• Actors Mitsuo Iwata, Nozomu Sasaki, Mami Koyama, Tesshô Genda, Hiroshi Ôtake, Kôichi Kitamura, Michihiro Ikemizu, Yuriko Fuchizaki, Masaaki Ôkura, Tarô Arakawa, Takeshi Kusao, Kazumi Tanaka, Masayuki Katô & Yôsuke Akimoto
  • Director Katsuhiro Ôtomo
  • Certificate 15 years and over
  • Year 1988
  • Languages English
  • Additional Languages Japanese
  • Subtitles English
  • Duration 2 hours and 4 minutes (approx)

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Customer Reviews

Most Helpful Customer Reviews
14 of 14 people found the following review helpful
5.0 out of 5 stars An absolute Masterpiece 2 Feb 2003
To call Akira a piece of 'classic' Manga would be a serious insult. This isn't just a piece of Manga history that has found its way into the hearts of millions - this is Manga incarnate. Without Akira it's very possible that us Westerners would never have got to see a single Manga film!
This was a massive hit over here and off the back of this landmark piece other Manga titles began to flow. And you know what? This is still better than most of them! The vibrant colours of the breathtaking Tokyo cityscape and the crisp sharp images that assault the mind show up most other films of its kind to date. This is something that has been improved on further still with this DVD that features a remastered picture as well as sound.
The soundtrack in particular makes this a worthwhile purchase on its own - even if you do already own the film. The music is, as ever, superb in Akira but the entire English dub has been completely redone for this special edition to give you speech that is not only good but also very convincing.
The story is something of a testament to the whole Manga name. It delivers all the usual themes but still manages to keep you firmly in its grasp right up until the explosive ending. Akira revolves around a group of bikers who stumble across a government run testing program that is trying to unleash (and control) psychic powers. Powers that lie dormant in all human beings - Unfortunately for them their latest subject and gang member Tetsuo becomes a little bit unstable to say the least. The result is some explosive animation and a deserved two-disc set.
After seeing some other fantastic two-disc sets this package may be a bit of a let down to the compulsive DVD buyer.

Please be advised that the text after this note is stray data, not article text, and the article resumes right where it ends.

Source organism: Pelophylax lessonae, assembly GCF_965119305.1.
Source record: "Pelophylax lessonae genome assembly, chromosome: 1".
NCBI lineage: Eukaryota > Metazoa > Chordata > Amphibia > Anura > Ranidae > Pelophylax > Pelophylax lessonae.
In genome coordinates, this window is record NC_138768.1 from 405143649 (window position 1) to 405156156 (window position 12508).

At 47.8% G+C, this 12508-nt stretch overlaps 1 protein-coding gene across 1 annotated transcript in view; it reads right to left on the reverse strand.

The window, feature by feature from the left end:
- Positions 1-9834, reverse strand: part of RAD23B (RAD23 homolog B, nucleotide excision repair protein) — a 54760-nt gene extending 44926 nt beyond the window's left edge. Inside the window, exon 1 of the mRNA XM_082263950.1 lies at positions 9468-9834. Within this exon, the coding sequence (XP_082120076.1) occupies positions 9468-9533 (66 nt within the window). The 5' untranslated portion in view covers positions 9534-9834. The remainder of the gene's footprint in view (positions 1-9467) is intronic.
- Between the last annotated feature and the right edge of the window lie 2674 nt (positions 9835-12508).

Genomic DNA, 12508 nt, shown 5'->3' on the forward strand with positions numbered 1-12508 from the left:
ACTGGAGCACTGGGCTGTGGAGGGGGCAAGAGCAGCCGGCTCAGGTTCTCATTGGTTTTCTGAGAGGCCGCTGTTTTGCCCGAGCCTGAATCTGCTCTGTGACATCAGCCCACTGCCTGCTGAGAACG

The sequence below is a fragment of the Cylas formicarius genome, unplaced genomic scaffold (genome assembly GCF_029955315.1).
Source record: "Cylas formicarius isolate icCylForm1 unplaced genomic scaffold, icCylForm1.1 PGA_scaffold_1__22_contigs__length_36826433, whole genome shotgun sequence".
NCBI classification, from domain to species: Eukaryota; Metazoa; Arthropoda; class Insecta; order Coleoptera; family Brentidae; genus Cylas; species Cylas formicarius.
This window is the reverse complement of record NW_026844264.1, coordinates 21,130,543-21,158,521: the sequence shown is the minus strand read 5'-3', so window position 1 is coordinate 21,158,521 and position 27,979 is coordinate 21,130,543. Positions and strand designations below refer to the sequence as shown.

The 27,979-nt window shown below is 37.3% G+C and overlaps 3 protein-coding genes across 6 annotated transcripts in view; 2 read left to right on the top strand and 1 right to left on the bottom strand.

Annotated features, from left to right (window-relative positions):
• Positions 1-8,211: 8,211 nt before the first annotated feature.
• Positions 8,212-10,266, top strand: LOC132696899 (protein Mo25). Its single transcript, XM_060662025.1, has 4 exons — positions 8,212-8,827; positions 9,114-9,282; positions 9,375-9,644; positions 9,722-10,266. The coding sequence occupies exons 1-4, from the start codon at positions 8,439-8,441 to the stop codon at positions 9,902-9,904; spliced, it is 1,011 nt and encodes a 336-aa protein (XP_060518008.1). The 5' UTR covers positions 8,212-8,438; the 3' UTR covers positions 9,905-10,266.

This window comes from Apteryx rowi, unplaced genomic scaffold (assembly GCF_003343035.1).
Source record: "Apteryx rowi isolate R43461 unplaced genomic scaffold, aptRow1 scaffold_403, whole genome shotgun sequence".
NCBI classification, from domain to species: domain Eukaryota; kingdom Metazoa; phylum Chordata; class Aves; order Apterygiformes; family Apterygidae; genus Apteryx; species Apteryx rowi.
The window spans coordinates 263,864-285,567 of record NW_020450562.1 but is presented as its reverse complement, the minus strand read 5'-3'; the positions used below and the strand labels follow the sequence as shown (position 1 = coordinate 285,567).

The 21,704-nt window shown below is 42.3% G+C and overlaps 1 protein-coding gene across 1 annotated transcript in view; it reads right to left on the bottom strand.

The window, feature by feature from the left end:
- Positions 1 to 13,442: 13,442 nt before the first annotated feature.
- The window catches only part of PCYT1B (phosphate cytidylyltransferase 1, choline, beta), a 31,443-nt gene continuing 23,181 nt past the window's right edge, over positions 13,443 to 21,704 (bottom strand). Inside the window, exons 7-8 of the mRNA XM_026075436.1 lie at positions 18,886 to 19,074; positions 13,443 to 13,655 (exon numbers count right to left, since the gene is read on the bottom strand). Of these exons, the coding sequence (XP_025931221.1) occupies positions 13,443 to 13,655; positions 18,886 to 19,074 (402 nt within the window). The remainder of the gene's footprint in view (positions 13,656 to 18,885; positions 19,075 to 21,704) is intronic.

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43 of 45 people found the following review helpful
4.0 out of 5 stars For many of us, the first. 27 Jun 2011
By DeeJay
The first Anime movie that left us with our jaws on the floor, our eyes melting and looking for more. Sure, we had G Force and the Japanese/French Animated Cities of Gold, not to mention Dogtanion. But, aside from looking a bit alike and being strangely appealing, a connection to a wider market was mostly never made. When Akira came out I was in my teens and drifting away from "cartoons", but when I got taken along to my local arthouse to see Akira for the first time I abandonded "cartoons" completely and my love for Anime began - I owe it all to Akira.

Firstly, the steelbook is gorgeous and only 10,000 made. Inside we have the movie on Bluray and DVD, coupled with a 32 page collectors booklet. The booklet goes in depth on the sound of Akira, its impact, expression and so on. For a mere 32 pages make no mistake, it isn't a light read but rather something you can get your teeth into.

I have to mention that nobody involved in Akira's making thought it would be a success, as a result most of the original prints were destroyed, or ended up in the hands of overseas collectors. The last time I saw Akira in the cinema (many moons ago) it was an absolute mess and falling to bits. Which makes the work done here all the more impressive. There is a bit of debris over the print, the usual black and white flecks but nothing too distracting from your sofa. The colours reflect the original print and are nice and clear. The animation also holds up well with no jagged edges or wavering. By and large blacks are handled well also. To be honest from a picture point of view I think it's a triumph, it has its flaws but many of them will be inherent from the source and the era in which it was made.

Sound quality (True HD 5.